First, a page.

Wednesday, August 27, 2014

More Kuwait Labor Problems

This article was in the Arab Times today:

Disgruntled Cleaning Company Workers Seek Backpay, Justice
Basic Rights Violated In Massive Exploitation
KUWAIT CITY, Aug 26: Two managers and dozens of employees working for one of the cleaning companies reportedly refused to go to work and stayed put at their accommodation in Hassawi because the company has not paid them their salaries for two months, reports Al-Qabas daily.
The daily added, some of them even complained that the company is refusing to grant them annual leave and that some of them have not visited their families for the past eight or nine years. The workers also complained that they are deprived of their basic rights, particularly any sort of leave, even in the event of death of close relative including father and mother.
The workers say if they apply for one month leave they are required to deposit with the company KD 120 and for two months KD 240. This is in addition to forcing them to sign a document prior to proceeding on leave stating they have received all their dues.

This kind of thing goes on - unchecked - all the time.  It doesn't just happen to low-level employees (although their living situations are must worse and they can do very little until the actually tipping point), but also to expats in general.  Finding a company that pays consistently, on time, and gives employees their basic rights is RARE in Kuwait.  Sad, but true.  Once you find an ethical company, you're really reluctant to leave them.

The Government and media has been talking talking talking about this problem for years; yet very little has been done to rectify the situation.

For example, if I, as an employee, want to voice a complaint against my employer (and this is a what-if scenario because ThanksToAllah, the company I work for is one of those rare companies I mentioned that does things ethically):  I have to go to the ministry of social affairs and labor and lodge a complaint.  My employer would immediately know.  They could find another reason to terminate my employment - and it might be something like a criminal charge; putting me in real jeopardy (and slapping on a travel ban - then what?  Stuck with no employment?).  So, many employees shut up and take it, hoping that their employer will pay.

I don't understand why Kuwait can't have a hotline like they do in the States.  (See the US Department of Labor's poster, which should be posted at workplaces in the US HERE.)

Why all the years of talk?  Why no action?  Am I missing something?

Welcome to Kuwait Orientation for Newcomers (aka "Newbies")

I just saw this on Life in Kuwait blog.  AWARE usually sends me info, but maybe they forgot me.  Sniffle, whimper.

AWARE holds a lot of activities for free (they are non-commercial and just out there to benefit people transitioning here!).  Their website is  They're not going to try to get you to convert!  Stop being so skeptical, newbies.  OMG.  They're there to promote Kuwait and form a better understanding between cultures.

I think any orientation for incoming newbies is a great idea!  The transition is scary; especially now when you're hearing all the crazy stuff about ISIS so close up North.  EEEK, right?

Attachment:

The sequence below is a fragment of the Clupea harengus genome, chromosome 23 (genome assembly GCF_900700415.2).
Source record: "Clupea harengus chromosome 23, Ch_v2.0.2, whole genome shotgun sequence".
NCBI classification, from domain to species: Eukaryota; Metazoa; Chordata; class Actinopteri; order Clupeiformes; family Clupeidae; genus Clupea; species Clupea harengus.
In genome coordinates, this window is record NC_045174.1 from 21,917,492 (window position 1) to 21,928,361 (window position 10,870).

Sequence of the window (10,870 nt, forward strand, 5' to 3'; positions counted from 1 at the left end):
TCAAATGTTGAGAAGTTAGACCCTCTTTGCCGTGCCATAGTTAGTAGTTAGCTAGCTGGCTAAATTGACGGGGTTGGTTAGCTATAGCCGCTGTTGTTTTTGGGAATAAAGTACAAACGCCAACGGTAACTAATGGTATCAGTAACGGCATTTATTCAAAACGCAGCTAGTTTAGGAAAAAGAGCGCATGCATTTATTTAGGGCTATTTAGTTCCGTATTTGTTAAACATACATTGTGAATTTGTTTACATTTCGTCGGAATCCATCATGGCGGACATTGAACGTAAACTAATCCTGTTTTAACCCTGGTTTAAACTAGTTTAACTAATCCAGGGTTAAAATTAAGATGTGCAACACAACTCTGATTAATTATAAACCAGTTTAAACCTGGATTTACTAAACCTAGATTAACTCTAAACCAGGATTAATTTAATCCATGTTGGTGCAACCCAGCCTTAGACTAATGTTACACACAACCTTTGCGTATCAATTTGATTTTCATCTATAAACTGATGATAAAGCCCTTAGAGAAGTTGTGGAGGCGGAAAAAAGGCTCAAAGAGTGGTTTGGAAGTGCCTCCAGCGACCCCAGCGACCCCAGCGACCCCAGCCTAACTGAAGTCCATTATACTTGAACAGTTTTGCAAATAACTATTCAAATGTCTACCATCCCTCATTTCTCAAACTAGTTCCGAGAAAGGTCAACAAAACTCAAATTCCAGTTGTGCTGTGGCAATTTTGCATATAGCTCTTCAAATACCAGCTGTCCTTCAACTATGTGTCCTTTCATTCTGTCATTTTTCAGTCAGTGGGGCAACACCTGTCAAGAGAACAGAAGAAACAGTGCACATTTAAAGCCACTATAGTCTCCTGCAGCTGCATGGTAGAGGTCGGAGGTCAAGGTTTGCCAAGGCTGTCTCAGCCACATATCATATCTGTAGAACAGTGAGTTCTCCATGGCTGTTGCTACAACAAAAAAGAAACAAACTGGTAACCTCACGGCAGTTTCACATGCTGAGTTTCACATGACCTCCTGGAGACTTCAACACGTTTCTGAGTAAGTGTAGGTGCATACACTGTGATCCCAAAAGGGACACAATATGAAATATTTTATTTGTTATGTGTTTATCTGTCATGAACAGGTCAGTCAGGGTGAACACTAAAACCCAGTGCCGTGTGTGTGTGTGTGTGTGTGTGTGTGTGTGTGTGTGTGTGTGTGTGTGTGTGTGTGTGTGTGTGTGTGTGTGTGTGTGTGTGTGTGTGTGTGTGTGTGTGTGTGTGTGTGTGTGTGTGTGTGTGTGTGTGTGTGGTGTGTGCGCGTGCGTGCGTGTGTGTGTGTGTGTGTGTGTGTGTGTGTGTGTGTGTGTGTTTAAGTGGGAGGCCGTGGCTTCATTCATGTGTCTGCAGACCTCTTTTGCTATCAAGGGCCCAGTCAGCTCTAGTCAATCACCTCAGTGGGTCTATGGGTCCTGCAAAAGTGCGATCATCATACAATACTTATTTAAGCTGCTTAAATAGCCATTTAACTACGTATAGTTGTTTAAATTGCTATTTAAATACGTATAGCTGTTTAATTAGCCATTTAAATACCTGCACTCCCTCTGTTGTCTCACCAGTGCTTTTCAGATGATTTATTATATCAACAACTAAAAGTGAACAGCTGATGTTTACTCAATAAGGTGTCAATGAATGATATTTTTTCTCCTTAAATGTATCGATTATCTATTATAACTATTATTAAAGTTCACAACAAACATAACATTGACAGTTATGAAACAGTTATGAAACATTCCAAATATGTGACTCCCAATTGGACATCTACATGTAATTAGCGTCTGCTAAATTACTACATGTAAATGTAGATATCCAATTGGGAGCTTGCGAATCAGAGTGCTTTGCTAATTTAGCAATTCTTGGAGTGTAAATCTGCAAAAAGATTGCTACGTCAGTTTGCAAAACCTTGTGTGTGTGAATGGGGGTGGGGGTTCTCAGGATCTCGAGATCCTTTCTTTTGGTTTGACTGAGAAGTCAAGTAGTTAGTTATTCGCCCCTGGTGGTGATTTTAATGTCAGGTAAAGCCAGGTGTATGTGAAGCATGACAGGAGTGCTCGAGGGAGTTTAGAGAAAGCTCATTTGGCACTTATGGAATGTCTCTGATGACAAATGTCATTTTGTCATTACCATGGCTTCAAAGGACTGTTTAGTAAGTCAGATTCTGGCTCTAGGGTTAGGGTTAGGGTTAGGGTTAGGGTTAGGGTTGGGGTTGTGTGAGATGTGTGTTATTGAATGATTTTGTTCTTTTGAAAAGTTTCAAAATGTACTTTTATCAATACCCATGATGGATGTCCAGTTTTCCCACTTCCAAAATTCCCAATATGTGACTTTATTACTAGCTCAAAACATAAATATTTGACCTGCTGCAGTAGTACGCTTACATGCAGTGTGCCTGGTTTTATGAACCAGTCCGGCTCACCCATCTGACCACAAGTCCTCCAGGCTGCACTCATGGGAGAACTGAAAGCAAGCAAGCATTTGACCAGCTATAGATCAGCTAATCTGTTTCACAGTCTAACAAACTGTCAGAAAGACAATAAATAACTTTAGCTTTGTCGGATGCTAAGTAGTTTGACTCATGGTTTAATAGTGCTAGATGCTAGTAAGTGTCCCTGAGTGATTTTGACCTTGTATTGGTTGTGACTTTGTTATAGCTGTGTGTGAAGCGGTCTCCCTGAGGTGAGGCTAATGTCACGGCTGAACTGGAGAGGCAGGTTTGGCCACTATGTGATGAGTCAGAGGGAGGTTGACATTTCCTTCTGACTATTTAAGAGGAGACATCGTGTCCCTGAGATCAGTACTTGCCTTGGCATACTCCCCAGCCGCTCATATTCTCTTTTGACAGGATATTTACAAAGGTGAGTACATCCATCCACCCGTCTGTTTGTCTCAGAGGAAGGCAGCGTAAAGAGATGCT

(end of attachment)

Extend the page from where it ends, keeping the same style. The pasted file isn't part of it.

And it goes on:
By the by: One of the best orientations (the most welcoming) was basically a meet-and-greet at the British Embassy in 1997.  A woman in line in front of me was wearing an evening gown and I totally freaked when I thought I was under-dressed. (it was "business attire").   I sipped Pimms all night before realizing that it WASN'T iced tea.  That was fun.  I was literally a hot mess....

Way back in early 2000's (holy snap - I just realized that there is such a thing now!), I tried to promote a concept of an orientation package (including seminar/s follow-up, booklets) to Westerners arriving in Kuwait (catering to large companies like CSA/later ITT contract, basically) and it never got off the ground.  What I suggested was more of a commercial concept, targeting companies that hired a large employment force of Western expats.  Various Kuwait-based service organizations that cater to Western expats (banks, short and long term accommodations, lease car companies, satellite, etc.; and then follow-on with handy-men, drivers with cars, tours, etc.) would provide a commission to the "orientation" company to promote their services (and would be ranked by users).   At the same time, it would be of great benefit to incoming Westerners.  I didn't promote the idea very well and, of course, life gets in your way and  your full time job comes first to pay the bills, so nothing ever emerged.  It would have been outstanding in/around 2003 when the workforce for one company alone was what -  10,000...  But hey, KBOS3 is coming up for re-bid in 2015, so maybe some entrepreneur will step up to the plate with an entirely new crop of incoming Western expats.  Thar ya go.  Free concept.  (Nobody listens to me because I'm blonde.  I've accepted it and moved on...)

Howefah,  if someone wants to hire me as a consultant for these kinds of ideas (Sheikh Hamad, perhaps??), please contact me.  I got a million of 'em...  

For the moment, it is just me trying to help people through my weeeee little blog and disseminating information from the various groups/organizations that aim at assisting expats... like my friends at AWARE.

Monday, August 25, 2014

Falcon Mobile Pet Clinic Van in Kuwait

Look!  It's Dr. Angelo!  THAT's where he is....

Mikey has been to 5 vets now as he continues to have bad skin problems.  I've known Dr. Angelo for years, so I decided that since Dr. Paola was out of town, I would have him check out Mike for the possibility of Demodex mange (as Al-Rai had diagnosed him with - without testing first).  Dr. Angelo ruled out demodex through a scratch test; Mike has bad infections, so we're doing a blood test to determine exactly what the cause is.  For now:  No chicken, no lamb, no beef.  Raw fish and potatoes.  Who knew?  I now have about 40 pounds of chicken in my freezer.  (Barbecue, anyone?)